The Southern Poverty Law Center has said Rhodes has been busy peddling “fringe right-wing conspiracy theories” for some time.
The Anti-Defamation League called his Oath Keepers militia “one of the largest anti‐government extremist groups in the U.S.”
The Combating Terrorism Center at West Point published a December study on the Oath Keepers and their role in the Jan. 6 insurrection that characterized the group as “deeply conspiratorial.”
The Oath Keepers, the study said, push for the “violent replacement of tyrannical forces” in the U.S. to stop what members believe is an “imminent conflict with the federal government.” Rhodes and his followers view the government as posing a “tyrannical threat” to “control the population,” the study said.
Rhodes, a former U.S. Army paratrooper and Yale Law School graduate who founded the Oath Keepers in 2009, has not kept a low profile since the Capitol siege. He has also surfaced in Texas to rail against immigrants and the government.
He predicted his arrest during a March 2021 border appearance in Laredo for an event titled, “We the People For Border Security.” Rhodes was quoted at the event as saying he “may go to jail soon” for “made-up crimes.”
He also claimed that China caused Trump’s election loss and is using Biden as a puppet leader, according to the SPLC.
Even before the November 2020 election, Rhodes was active in traveling the country to speak out about perceived threats.
He was in Dallas in 2020 to protest COVID-19 restrictions. And his Oath Keepers provided unauthorized security for Trump supporters when the former president spoke in Dallas in 2019.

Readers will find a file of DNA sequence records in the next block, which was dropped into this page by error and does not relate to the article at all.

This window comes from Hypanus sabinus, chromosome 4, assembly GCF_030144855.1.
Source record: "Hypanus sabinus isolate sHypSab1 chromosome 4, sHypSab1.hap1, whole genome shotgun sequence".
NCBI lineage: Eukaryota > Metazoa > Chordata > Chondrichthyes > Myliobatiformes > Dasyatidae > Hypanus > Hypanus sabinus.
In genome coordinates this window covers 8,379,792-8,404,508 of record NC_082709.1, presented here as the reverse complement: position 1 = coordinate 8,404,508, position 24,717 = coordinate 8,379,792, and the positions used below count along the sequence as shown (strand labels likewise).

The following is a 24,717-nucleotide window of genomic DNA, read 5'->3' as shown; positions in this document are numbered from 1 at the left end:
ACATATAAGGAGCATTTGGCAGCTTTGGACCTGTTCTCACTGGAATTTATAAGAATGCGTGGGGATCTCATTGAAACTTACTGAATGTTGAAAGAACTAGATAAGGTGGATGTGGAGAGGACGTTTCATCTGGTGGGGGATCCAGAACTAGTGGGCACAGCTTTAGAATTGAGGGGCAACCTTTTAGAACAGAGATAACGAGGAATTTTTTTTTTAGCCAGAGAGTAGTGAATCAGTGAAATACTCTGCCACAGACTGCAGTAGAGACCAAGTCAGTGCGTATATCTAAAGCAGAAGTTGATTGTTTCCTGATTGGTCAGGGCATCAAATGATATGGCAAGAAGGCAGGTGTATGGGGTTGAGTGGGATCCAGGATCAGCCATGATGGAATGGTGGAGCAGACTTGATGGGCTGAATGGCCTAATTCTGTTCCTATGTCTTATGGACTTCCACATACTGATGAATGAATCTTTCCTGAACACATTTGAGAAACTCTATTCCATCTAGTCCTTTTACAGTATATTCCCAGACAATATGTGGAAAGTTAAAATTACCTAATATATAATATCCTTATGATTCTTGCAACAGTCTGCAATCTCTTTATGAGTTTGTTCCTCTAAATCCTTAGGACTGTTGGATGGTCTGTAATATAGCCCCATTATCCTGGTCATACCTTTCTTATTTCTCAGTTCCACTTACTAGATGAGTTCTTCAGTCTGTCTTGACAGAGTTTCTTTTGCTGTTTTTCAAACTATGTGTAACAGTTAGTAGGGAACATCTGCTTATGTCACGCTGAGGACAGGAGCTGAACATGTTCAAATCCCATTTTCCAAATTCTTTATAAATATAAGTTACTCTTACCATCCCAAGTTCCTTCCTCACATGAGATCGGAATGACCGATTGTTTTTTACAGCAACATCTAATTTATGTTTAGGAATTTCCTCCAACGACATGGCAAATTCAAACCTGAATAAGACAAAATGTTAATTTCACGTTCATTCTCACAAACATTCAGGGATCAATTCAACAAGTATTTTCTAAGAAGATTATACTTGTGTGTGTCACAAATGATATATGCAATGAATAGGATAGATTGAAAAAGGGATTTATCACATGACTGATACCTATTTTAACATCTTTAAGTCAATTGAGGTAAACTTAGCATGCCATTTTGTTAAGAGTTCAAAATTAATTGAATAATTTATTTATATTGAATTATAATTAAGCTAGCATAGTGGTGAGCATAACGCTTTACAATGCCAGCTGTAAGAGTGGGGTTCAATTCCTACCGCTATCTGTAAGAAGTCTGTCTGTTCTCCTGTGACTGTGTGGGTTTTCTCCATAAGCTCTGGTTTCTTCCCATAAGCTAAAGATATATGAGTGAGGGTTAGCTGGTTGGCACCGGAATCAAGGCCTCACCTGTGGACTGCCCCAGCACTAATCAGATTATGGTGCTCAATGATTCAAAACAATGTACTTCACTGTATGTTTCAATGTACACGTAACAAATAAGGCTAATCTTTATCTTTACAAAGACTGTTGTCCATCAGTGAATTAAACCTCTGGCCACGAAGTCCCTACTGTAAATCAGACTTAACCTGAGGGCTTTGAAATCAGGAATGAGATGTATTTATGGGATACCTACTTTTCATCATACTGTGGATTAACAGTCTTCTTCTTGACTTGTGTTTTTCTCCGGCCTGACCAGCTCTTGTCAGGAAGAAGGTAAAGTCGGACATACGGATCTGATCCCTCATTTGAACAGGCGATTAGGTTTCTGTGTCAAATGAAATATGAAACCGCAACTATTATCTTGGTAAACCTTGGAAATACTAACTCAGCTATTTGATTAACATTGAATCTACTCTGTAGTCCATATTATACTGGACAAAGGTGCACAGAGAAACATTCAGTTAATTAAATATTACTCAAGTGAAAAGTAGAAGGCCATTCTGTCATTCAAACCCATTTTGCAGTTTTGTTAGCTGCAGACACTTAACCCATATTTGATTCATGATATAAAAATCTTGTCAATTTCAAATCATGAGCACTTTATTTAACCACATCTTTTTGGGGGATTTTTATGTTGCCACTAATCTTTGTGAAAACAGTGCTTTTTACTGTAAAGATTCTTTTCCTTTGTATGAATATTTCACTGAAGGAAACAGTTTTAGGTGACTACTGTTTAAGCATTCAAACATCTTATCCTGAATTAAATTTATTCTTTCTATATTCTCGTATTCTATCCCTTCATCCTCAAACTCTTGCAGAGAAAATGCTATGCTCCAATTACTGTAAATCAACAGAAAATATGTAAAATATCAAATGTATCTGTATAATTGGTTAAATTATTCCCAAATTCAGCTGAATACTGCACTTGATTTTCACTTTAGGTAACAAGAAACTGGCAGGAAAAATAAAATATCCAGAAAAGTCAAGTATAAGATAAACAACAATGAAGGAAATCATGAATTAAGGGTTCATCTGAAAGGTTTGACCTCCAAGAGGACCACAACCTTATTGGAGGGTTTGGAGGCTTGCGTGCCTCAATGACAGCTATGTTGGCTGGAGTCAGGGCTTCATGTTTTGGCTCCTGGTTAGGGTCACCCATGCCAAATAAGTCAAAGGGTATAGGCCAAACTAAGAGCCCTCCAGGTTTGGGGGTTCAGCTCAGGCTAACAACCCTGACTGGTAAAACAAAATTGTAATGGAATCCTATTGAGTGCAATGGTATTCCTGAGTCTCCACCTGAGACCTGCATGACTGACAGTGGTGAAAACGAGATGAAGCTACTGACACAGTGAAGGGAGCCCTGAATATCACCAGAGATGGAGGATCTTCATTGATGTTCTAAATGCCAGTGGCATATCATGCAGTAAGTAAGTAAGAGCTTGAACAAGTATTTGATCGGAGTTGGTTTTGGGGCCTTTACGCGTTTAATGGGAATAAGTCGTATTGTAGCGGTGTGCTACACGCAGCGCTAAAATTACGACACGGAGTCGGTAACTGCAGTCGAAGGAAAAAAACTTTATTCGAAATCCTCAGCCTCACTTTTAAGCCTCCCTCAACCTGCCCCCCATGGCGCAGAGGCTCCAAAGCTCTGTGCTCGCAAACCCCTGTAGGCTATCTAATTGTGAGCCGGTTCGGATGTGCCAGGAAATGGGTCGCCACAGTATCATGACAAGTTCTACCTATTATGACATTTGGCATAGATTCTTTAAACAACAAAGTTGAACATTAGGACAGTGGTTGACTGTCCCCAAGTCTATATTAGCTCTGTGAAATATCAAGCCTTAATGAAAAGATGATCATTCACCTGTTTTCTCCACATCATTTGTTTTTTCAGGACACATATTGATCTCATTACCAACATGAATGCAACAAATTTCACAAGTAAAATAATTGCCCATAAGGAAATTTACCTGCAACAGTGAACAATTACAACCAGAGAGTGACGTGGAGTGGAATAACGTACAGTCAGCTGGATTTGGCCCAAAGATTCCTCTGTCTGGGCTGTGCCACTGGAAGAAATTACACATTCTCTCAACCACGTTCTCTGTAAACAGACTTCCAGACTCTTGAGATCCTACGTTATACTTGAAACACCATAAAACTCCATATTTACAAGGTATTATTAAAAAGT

Rhodes told The Dallas Morning News at the time that he was coordinating his volunteers, some of them licensed to carry weapons, to protect Trump supporters from far-left violent extremists outside American Airlines Center.
“We’re the right-wing version of the ACLU. I’m not an anarchist,” Rhodes said in an interview.
Rhodes has also provided security for GOP operative Roger Stone, a longtime Trump ally, at political events. Oath Keepers members protected Stone at Trump rallies in Washington on the day before the Jan. 6 attack.
Rhodes also surfaced in Dallas back in 2016. Right Wing Watch reported that he used the deadly ambush killing of five police officers in downtown Dallas by a lone gunman following a protest as an opportunity to “reestablish the militia system.”
Rhodes was arrested by the FBI on Thursday at a Little Elm house that agents searched with a warrant. The homeowner, when reached by phone Friday, said he had been renting out a room to Rhodes and didn’t know much about him.
He declined to answer further questions.
The indictment against Rhodes and 10 others details alleged extensive planning by Rhodes and his Oath Keepers, beginning shortly after the November 2020 presidential election.
There was “unconventional warfare” training. And training for “road blocks… convoy operations… hasty ambushes” and falling into formations. One Oath Keeper said he had traveled to Washington, D.C., for a lengthy reconnaissance trip.
“This is the moment we signed up for,” another Oath Keeper said in a November 2020 planning meeting.
A Comfort Inn in Arlington, Virginia, was chosen as the base of operations for the heavily armed quick-response teams that Rhodes arranged to prepare to supply arms to the insurgents at the Capitol, the indictment says.